The domes and arches etched into Yosemite's famed granite cliffs may seem frozen in time, but in reality they're constantly moving.
The dramatic rock formations were formed as layers of rock peeled away from the mountainside, like an onion. The flakes remain attached at a few points but are completely hollow in the middle. If you were to pound on one with your fist, you’d hear an echo.
In Yosemite, these precarious attachments – geologists call them “exfoliations” – fall at a rate of one a week, on average. Most often, they collapse because water repeatedly freezes and thaws in the cracks, destabilizing the cliffs. Sometimes they fall apart during an earthquake.
Other times though, rockfalls happen on sunny days with no sign of rain or seismic activity. Now geologists from the U.S. Geological Survey and the National Park Service have found a potential cause for the seemingly spontaneous rockfalls: heat.
As the temperature rises from morning to afternoon, the thin outer layer of rock moves ever so slightly away from the cliff, then returns as the evening cools.
A pair of geologists collected evidence for this idea in the park's Royal Arches, a cliff overlooking Yosemite Valley not far from the Majestic Yosemite Hotel (formerly known as the Ahwahnee Hotel). For 3.5 years, Brian Collins of USGS’s landslide hazards program and Greg Stock of the park service monitored a 19-meter-tall exfoliation that clings to a near-vertical cliff.
Collins and Stock climbed alongside the flaking rock and installed three “crackmeters” behind the slab to see how much it moved throughout the day. The sensors, wedged in place by scissor jacks, measured the strain on a taut wire and were able to detect movements as slight as 0.001 centimeters.
The scientists also installed a variety of temperature and other weather gauges.
Their measurements revealed that a 20-metric ton wall of granite can move about one centimeter a day.
“We look around the landscape and we see thousands and thousands of these flakes and we have to assume they’re all moving,” Collins said. “They’re kind of breathing.”
As the cliffs inhale and exhale, the tips of the cracks weaken. Over time, the cracks slowly opens wider and the stress from the heat can prompt the rock to fall.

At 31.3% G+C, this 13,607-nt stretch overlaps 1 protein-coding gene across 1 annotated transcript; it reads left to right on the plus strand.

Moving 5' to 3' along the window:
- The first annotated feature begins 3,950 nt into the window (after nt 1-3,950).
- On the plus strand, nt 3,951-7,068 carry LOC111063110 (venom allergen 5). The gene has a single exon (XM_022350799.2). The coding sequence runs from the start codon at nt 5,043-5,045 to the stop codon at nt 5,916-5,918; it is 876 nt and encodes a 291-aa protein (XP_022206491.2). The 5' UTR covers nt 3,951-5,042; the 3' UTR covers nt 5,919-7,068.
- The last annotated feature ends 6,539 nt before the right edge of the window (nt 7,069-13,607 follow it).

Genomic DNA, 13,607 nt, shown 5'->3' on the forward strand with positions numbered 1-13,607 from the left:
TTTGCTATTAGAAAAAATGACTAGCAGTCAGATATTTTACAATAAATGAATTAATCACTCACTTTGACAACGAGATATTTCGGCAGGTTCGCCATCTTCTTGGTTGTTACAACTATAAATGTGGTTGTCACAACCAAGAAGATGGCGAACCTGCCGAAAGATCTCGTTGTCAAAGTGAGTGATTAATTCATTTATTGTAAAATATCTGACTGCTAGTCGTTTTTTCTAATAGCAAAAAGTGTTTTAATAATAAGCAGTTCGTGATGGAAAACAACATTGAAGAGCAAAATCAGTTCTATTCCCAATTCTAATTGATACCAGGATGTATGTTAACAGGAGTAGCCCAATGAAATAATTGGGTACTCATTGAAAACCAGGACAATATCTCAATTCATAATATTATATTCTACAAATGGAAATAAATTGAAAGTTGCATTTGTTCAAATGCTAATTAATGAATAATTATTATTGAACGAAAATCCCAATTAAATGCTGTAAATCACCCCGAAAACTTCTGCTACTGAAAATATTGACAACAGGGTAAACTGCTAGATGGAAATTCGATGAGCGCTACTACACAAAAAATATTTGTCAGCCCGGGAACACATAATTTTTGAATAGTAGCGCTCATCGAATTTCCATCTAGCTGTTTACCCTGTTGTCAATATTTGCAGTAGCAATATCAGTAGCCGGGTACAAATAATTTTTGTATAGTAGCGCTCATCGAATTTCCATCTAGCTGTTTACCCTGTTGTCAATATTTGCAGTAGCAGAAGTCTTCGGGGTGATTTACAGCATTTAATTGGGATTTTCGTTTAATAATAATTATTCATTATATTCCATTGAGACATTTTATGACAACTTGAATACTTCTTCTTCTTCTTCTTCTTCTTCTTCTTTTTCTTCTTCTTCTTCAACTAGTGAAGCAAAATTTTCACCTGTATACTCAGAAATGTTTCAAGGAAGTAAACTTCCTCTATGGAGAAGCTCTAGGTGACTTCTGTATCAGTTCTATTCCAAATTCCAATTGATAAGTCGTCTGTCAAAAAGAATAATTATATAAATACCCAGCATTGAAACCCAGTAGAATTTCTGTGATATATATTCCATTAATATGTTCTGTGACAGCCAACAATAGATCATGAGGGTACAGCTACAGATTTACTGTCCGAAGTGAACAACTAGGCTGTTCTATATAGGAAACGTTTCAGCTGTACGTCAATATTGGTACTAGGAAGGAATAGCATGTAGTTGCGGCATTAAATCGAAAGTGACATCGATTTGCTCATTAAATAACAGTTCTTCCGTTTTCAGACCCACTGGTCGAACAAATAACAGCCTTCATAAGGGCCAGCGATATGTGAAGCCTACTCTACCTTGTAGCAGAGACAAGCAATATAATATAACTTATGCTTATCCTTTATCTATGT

Heat not only moves the rock, it deforms it. Using lasers, the geologists observed a phenomenon known as thermal bowing, in which the center of the slab bulges outward as the exterior heats up while the interior remains cool. As the cracks get longer, the stress on the points where the slab is still attached grows larger. This further separates the slab from the cliff.
The effect is significant enough for climbers to notice, Collins said. Climbers will scale a particular route in the morning, leaving their hardware for securing ropes embedded in the wall. When they return in the afternoon, they notice their gear has shifted in some way.
The results, published Monday in the journal Nature Geoscience, offer a potential explanation for the “spontaneous” summertime rockfalls that occur not only in Yosemite, but also in mountain ranges in Japan, France, Brazil and Switzerland, the authors wrote.
Park officials maintain a database of all rockfalls in Yosemite since 1857. Usually weather and earthquakes cause the rocks to fall, but there have also been cases when tree roots jostled the rocks loose or lightning struck the cliffs. A few years ago, the park service had to move a campground because of the risk of rockfalls.
For many of the 925 incidents, too little information was recorded at the time to determine a cause. In about 200 other cases, the rockfall was well documented but the cause remained unclear.
The geologists found that 15% of all rockfalls with no recognizable cause occurred in the hottest hours of the day, between 1 p.m. and 6 p.m., and during the hottest months, July, August and September. It may not sound like much, but if these rockfalls had occurred randomly, only 6% of them would have happened during these times.
“All of a sudden we can say, ‘Well, maybe the thermal stress factor had something to do with it,’” Collins said.
Even normal swings in temperature over the course of a day or season are enough to trigger rockfalls. That realization should inform the way officials view the risks associated with living or camping near such formations.
"Rockfalls do not always need an extreme event like an earthquake or rainstorm to occur," wrote Valentin S. Gischig, a geologist at the Swiss Competence Center for Energy Research, in a commentary accompanying the study.
"Rockfalls induced by temperature fluctuations should be considered in rockfall hazard assessments — and not just for the famous granitic cliffs of Yosemite, but for inhabited mountain regions throughout the world," he added. "Possibly, as the climate warms in the coming decades, thermally induced rockfalls may become even more important to hazard assessment and cliff erosion."
Although the study authors didn't examine long-term data, Collins said it’s reasonable to expect that rising temperatures would affect Yosemite’s cliffs.
“If you continue to heat things up, these sheets could expand even further,” he said.
Mostly, Collins said the study offers a new perspective on the park’s beloved mountains.
“The sun and the temperature are enough to make the rock move up there,” he said. “It’s just kind of a neat thing that I think people don’t think about.”